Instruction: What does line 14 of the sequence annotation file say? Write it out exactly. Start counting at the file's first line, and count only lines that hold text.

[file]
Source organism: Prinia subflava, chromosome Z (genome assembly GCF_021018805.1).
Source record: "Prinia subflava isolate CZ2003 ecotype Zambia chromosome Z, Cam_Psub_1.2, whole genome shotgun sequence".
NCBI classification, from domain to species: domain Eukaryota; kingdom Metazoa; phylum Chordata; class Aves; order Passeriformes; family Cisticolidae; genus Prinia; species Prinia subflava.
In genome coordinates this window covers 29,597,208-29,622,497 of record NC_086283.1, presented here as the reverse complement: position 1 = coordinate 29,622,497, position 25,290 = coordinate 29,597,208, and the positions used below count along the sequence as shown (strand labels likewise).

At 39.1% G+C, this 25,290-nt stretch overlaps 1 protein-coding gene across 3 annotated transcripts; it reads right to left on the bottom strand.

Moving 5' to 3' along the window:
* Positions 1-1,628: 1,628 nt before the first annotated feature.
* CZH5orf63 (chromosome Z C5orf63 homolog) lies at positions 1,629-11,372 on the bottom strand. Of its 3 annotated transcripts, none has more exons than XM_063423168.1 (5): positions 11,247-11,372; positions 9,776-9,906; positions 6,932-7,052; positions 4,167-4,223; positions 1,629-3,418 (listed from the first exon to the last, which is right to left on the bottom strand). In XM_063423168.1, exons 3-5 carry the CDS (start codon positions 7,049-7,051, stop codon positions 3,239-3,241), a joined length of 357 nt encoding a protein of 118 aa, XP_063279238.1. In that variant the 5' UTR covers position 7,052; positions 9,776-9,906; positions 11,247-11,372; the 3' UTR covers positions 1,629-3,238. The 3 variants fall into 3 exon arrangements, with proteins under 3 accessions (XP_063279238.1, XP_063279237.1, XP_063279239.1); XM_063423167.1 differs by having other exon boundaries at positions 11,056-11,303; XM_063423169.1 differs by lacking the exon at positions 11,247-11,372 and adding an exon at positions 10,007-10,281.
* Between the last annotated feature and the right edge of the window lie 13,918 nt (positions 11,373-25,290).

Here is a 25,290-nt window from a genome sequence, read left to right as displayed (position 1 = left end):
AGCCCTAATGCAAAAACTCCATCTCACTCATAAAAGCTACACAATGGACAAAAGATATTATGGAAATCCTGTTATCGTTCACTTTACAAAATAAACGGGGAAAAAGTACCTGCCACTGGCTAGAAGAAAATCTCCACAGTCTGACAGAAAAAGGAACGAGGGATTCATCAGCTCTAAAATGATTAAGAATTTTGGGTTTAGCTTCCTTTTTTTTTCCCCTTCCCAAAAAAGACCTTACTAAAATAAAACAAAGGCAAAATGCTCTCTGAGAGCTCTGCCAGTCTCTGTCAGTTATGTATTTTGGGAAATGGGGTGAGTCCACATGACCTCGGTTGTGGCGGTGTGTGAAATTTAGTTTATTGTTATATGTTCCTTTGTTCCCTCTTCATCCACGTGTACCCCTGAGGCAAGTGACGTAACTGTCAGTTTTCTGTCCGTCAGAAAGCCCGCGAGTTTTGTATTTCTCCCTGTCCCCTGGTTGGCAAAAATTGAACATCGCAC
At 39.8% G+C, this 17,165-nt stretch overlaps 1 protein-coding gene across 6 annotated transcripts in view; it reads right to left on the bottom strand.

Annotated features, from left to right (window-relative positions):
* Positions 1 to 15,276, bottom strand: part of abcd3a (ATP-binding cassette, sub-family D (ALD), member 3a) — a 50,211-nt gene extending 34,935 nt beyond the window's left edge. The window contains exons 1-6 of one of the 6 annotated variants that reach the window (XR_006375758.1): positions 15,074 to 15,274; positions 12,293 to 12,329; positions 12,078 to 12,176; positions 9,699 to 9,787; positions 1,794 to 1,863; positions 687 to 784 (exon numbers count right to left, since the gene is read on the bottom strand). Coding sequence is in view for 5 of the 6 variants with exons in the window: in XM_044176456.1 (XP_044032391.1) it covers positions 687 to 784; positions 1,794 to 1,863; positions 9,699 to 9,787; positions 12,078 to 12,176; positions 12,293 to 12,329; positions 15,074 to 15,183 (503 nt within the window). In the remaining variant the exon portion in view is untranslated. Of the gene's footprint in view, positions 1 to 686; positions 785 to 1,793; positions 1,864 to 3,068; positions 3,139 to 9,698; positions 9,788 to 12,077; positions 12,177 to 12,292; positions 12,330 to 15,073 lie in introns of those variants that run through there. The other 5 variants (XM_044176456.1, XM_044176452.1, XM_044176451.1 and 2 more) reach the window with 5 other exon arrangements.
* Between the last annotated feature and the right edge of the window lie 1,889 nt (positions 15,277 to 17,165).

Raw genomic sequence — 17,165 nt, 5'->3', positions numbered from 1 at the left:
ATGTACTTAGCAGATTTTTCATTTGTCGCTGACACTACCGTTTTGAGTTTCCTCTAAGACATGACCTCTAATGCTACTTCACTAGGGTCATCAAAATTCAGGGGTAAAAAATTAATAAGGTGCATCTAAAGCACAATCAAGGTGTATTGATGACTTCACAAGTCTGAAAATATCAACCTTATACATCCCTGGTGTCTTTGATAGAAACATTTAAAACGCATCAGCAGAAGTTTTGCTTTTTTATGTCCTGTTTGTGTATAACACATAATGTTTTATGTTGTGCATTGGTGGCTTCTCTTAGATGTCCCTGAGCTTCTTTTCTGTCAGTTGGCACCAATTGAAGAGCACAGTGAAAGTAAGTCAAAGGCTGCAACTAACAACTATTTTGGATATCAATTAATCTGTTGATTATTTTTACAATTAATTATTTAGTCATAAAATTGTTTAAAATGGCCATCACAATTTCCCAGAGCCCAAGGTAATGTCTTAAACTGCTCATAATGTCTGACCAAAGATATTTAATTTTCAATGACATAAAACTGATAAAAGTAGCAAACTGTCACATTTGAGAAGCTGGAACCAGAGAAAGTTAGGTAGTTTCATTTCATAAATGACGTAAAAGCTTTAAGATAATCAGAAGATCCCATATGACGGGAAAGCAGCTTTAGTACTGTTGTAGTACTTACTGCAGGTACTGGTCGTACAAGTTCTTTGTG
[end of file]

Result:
* Positions 1 to 15,276, bottom strand: part of abcd3a (ATP-binding cassette, sub-family D (ALD), member 3a) — a 50,211-nt gene extending 34,935 nt beyond the window's left edge. The window contains exons 1-6 of one of the 6 annotated variants that reach the window (XR_006375758.1): positions 15,074 to 15,274; positions 12,293 to 12,329; positions 12,078 to 12,176; positions 9,699 to 9,787; positions 1,794 to 1,863; positions 687 to 784 (exon numbers count right to left, since the gene is read on the bottom strand). Coding sequence is in view for 5 of the 6 variants with exons in the window: in XM_044176456.1 (XP_044032391.1) it covers positions 687 to 784; positions 1,794 to 1,863; positions 9,699 to 9,787; positions 12,078 to 12,176; positions 12,293 to 12,329; positions 15,074 to 15,183 (503 nt within the window). In the remaining variant the exon portion in view is untranslated. Of the gene's footprint in view, positions 1 to 686; positions 785 to 1,793; positions 1,864 to 3,068; positions 3,139 to 9,698; positions 9,788 to 12,077; positions 12,177 to 12,292; positions 12,330 to 15,073 lie in introns of those variants that run through there. The other 5 variants (XM_044176456.1, XM_044176452.1, XM_044176451.1 and 2 more) reach the window with 5 other exon arrangements.